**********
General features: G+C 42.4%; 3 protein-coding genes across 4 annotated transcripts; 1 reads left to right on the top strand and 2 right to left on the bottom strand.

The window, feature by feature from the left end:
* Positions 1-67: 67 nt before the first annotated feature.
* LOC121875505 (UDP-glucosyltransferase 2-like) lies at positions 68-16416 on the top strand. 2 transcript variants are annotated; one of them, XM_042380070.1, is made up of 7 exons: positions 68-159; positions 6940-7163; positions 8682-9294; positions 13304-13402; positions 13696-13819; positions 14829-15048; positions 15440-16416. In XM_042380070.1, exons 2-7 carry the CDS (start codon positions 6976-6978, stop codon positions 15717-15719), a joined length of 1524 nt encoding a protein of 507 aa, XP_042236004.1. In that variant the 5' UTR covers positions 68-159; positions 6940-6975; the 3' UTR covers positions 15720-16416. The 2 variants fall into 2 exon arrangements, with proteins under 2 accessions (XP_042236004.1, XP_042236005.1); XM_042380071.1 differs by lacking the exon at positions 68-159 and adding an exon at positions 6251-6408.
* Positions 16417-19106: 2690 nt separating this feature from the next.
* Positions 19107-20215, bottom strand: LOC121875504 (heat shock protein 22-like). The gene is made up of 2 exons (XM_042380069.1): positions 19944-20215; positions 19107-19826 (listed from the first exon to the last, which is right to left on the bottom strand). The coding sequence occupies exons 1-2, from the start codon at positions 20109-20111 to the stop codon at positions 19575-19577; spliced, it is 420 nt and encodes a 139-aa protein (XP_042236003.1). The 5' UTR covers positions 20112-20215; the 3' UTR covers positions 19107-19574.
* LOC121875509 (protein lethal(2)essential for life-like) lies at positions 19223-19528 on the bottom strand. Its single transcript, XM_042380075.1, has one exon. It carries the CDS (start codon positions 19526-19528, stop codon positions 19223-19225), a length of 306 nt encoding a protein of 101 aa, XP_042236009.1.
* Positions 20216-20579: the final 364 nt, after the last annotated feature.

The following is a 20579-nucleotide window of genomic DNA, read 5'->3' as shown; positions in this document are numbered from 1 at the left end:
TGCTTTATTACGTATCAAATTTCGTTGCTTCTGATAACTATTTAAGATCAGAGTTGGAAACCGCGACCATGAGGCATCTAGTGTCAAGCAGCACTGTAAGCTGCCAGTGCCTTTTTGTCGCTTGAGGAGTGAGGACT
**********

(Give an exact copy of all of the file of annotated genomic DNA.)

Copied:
General features: G+C 42.4%; 3 protein-coding genes across 4 annotated transcripts; 1 reads left to right on the top strand and 2 right to left on the bottom strand.

The window, feature by feature from the left end:
* Positions 1-67: 67 nt before the first annotated feature.
* LOC121875505 (UDP-glucosyltransferase 2-like) lies at positions 68-16416 on the top strand. 2 transcript variants are annotated; one of them, XM_042380070.1, is made up of 7 exons: positions 68-159; positions 6940-7163; positions 8682-9294; positions 13304-13402; positions 13696-13819; positions 14829-15048; positions 15440-16416. In XM_042380070.1, exons 2-7 carry the CDS (start codon positions 6976-6978, stop codon positions 15717-15719), a joined length of 1524 nt encoding a protein of 507 aa, XP_042236004.1. In that variant the 5' UTR covers positions 68-159; positions 6940-6975; the 3' UTR covers positions 15720-16416. The 2 variants fall into 2 exon arrangements, with proteins under 2 accessions (XP_042236004.1, XP_042236005.1); XM_042380071.1 differs by lacking the exon at positions 68-159 and adding an exon at positions 6251-6408.
* Positions 16417-19106: 2690 nt separating this feature from the next.
* Positions 19107-20215, bottom strand: LOC121875504 (heat shock protein 22-like). The gene is made up of 2 exons (XM_042380069.1): positions 19944-20215; positions 19107-19826 (listed from the first exon to the last, which is right to left on the bottom strand). The coding sequence occupies exons 1-2, from the start codon at positions 20109-20111 to the stop codon at positions 19575-19577; spliced, it is 420 nt and encodes a 139-aa protein (XP_042236003.1). The 5' UTR covers positions 20112-20215; the 3' UTR covers positions 19107-19574.
* LOC121875509 (protein lethal(2)essential for life-like) lies at positions 19223-19528 on the bottom strand. Its single transcript, XM_042380075.1, has one exon. It carries the CDS (start codon positions 19526-19528, stop codon positions 19223-19225), a length of 306 nt encoding a protein of 101 aa, XP_042236009.1.
* Positions 20216-20579: the final 364 nt, after the last annotated feature.

The following is a 20579-nucleotide window of genomic DNA, read 5'->3' as shown; positions in this document are numbered from 1 at the left end:
TGCTTTATTACGTATCAAATTTCGTTGCTTCTGATAACTATTTAAGATCAGAGTTGGAAACCGCGACCATGAGGCATCTAGTGTCAAGCAGCACTGTAAGCTGCCAGTGCCTTTTTGTCGCTTGAGGAGTGAGGACT